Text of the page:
Exploring Milne Bay, Papua New Guinea

Over dinner one evening, after devouring local seafood, beautiful salads and even more beautiful wine, the suggestion was made that we should join some friends in their 60′ Maritimo cruiser and explore the Milne Bay area of Papua New Guinea.  It didn’t take long to make a decision and several months later we began our exploration of this fascinating area.

Our home port was Alotau, in the south-east of Papua New Guinea and on the northern shore of Milne Bay – the area in which the Japanese suffered their first land defeat in the Pacific war in 1942.  The gateway to Milne Bay Province, this area has some of the most remote island communities in the world and this is what we came to discover.


First we had to stock up with some fresh supplies as there would be no stores where we were going!  The local market was the answer and here we found some fruit, bananas mainly, greens the likes of which we had never seen before, avocados, limes, pumpkin, coconuts and masses of “kau kau” (sweet potato). Dried fish we left alone, hoping to catch fresh ourselves.

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The locals love to chew betel nut – which turns their teeth and mouths a bright red colour.  They wrap the nut in a leaf sprinkled with lime and then chew.  This makes their mouth quite numb but apparently gives a pleasantly soporific feeling!  Deciding we needed to experience it for ourselves, we gave it a try – never have I tasted anything more disgusting in my life.IMG_4231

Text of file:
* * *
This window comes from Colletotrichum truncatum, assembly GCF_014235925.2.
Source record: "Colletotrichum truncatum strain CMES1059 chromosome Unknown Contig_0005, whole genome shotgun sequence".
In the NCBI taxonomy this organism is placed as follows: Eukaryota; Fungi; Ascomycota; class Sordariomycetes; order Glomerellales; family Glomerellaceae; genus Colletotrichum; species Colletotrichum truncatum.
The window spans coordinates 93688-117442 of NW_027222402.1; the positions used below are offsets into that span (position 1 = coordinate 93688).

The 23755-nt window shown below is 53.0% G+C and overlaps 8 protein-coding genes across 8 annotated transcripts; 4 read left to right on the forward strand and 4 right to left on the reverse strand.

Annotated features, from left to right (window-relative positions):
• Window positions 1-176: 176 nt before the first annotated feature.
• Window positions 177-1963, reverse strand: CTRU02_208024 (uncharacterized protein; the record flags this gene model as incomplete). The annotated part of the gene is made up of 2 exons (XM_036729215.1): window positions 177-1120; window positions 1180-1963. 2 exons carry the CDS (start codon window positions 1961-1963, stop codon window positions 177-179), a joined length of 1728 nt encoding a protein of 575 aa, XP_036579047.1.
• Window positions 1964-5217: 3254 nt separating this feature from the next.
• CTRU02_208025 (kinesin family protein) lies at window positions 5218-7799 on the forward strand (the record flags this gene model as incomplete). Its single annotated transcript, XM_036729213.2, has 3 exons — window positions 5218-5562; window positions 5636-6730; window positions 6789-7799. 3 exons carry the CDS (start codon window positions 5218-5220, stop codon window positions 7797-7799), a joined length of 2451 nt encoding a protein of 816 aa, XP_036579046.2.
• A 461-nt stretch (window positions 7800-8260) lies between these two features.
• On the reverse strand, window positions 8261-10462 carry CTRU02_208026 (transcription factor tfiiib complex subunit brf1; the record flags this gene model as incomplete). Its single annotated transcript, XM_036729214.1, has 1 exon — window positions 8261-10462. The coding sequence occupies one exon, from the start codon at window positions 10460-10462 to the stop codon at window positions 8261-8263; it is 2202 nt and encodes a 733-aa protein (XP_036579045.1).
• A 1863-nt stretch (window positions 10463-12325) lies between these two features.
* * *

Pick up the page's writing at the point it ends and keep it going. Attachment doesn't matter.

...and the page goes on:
Then it was off to the islands, the coral reefs and exploration



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“pek pek haus” – in other words, the village toilet

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The local people were curious and paddled over to our boat in their dugout canoes offering fresh vegetables from their gardens and sometimes fish.  We were invited into villages and shown around with big smiles and pride in their simple way of life.  It was a privilege which we were lucky enough to experience – there are few who ever visit these islands. IMG_7166 IMG_7285 IMG_4361 IMG_4364 IMG_4402IMG_4378 IMG_4368 IMG_7187

After ten days, numerous islands, so many experiences, new friends, reef encounters, fascinating cultures and magnificent sunsets, it was time to head home.


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